The last time I covered the flu pandemic for The Wooster Voice, I created a small uproar within the campus community. Donít panic! Wash your hands, get your flu shots and donít share drinks. Chances are, even if you do contract swine flu, youíll survive.
But swine flu continues to be an important issue, not only for North America, but also for the global community. Most people in developing countries face a host of issues that are complicated by pandemic swine flu. Lack of basic sanitation combined with pre-existing health concerns make conditions ripe for massive health disaster.
In addition, while the traditional seasonal influenza tends to affect senior citizens, the novel flu virus attacks mostly humans under the age of 25. This creates a second dimension that is proving to be particularly problematic for the developing world; most of these countries have large younger populations vital to the nationís production capacities. Therefore, not only is the developing world more susceptible to diminished living conditions through disease, but the potential for economic malaise increases as the viable workforce is crippled by illness.
To date, there have been over 200,000 lab-confirmed cases of the H1N1 virus in humans worldwide; over 2,100 deaths have occurred due to complications from swine flu since the novel virusís discovery in April of this year. Though incidences of swine flu are diminishing in most countries of the Northern hemisphere, three new countries (Mozambique, Madagascar and Cameroon) reported their first cases of swine flu to the World Health Organization (WHO) as of Aug. 28.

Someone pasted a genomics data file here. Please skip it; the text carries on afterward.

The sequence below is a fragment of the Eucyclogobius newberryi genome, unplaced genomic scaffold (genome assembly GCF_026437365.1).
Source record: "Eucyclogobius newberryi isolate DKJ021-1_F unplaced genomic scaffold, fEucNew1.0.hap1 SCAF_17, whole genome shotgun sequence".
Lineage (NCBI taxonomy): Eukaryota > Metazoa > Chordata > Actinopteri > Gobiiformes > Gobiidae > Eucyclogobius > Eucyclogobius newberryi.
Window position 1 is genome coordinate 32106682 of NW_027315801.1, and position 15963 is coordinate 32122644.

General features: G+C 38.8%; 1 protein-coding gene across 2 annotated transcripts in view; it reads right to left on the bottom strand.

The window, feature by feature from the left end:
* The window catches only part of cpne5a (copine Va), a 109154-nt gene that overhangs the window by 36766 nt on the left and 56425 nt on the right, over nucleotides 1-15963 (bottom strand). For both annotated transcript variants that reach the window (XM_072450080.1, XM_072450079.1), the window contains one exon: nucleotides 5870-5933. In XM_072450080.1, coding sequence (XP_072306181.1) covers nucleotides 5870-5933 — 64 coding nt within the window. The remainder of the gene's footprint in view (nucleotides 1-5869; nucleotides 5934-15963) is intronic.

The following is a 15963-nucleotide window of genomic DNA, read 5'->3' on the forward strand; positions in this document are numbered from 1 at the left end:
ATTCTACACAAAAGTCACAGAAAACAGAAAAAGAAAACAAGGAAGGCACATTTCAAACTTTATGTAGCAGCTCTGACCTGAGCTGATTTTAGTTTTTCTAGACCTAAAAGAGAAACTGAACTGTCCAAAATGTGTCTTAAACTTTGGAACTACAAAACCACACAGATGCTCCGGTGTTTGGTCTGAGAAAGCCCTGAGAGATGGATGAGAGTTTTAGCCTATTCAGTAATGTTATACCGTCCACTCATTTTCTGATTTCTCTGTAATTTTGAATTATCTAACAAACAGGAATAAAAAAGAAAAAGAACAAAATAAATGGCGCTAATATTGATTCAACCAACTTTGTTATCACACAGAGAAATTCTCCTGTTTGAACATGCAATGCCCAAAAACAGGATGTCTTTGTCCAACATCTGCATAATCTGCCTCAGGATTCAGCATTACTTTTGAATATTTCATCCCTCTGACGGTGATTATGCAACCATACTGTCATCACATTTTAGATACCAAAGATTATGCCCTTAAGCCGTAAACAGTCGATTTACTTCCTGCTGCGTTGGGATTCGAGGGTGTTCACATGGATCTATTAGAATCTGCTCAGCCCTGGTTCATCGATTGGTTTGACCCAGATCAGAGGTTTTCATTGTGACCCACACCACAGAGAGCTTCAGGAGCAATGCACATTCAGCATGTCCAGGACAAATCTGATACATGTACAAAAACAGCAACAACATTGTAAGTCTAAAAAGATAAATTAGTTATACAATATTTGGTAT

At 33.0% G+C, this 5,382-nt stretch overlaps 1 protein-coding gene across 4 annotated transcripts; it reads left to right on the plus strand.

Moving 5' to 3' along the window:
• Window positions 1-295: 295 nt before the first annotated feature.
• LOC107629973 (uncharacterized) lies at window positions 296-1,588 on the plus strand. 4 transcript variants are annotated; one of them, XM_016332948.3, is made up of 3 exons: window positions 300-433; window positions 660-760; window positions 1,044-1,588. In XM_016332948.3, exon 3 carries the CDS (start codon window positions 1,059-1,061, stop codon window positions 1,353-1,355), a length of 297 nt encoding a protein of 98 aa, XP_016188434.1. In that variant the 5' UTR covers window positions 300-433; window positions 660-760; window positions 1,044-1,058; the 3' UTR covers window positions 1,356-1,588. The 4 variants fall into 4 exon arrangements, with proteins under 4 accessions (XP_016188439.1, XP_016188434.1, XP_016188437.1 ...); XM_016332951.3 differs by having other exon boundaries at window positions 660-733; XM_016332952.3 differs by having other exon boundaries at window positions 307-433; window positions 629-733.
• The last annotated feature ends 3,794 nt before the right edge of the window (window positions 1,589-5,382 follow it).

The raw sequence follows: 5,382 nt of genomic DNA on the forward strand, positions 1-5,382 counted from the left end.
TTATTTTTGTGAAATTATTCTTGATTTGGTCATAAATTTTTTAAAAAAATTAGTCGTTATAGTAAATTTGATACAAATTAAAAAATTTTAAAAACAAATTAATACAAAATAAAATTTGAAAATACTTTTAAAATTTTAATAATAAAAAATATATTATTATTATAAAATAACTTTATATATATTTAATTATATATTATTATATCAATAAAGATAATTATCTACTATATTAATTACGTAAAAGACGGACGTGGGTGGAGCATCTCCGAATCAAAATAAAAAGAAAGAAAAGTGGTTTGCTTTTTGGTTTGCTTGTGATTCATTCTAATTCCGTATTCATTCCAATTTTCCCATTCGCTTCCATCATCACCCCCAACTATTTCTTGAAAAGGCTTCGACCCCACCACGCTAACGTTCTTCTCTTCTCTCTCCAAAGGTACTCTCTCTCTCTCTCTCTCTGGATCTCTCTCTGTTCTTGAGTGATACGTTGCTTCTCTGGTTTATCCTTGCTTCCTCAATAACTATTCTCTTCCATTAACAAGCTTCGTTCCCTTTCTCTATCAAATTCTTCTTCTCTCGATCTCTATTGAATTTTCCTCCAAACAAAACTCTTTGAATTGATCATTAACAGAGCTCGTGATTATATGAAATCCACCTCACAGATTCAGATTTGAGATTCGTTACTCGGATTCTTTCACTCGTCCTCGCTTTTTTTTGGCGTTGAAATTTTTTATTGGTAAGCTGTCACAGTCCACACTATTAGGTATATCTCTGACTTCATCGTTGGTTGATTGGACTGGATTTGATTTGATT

Swine flu is only the latest in a series of global health concerns that have achieved notoriety in past years. It has and will probably continue to affect schools, hopsitals, and communities. We can only hope that this year we will be more adequately prepared to handle it. The first step in achieving a healthier world is adequately addressing this pressing need. According to the World Health Organization, ìThe same virus that causes manageable disruption in affluent countries could have a devastating impact in many parts of the developing world.”
Already-overburdened health care systems with few resources and fewer doctors are suffering from an elongated influenza season. Adding the toll of pandemic flu exponentially increases the need for financial and capital resources to attempt to meet the medical needs.
Moreover, the swine flu pandemic should be an urgent wake-up call to the need for comprehensive health care in both the developed and developing world. Most of the deaths that have occurred because of complications from H1N1 have occurred in conjunction with pre-existing conditions ó heart disease, cancer, respiratory illness, obesity, etc. Crowded cities, staggering pollution and low access to health care have primed developing countries for pre-existing conditions prone to flu complications and death.
The ultimate goal for global health reform should be preventative rather than reactive. Improved sanitation, public education and living conditions will ultimately decrease massive health crises.
So wash your hands. Get your flu shots when theyíre available. Throw away your Solo cups on Friday night instead of ìmaking them last” until Saturday. And petition your elected representatives for policies that address the entirety of the situation. Disease knows no political boundaries ó it is illogical that our nationís policies should attempt to confine it.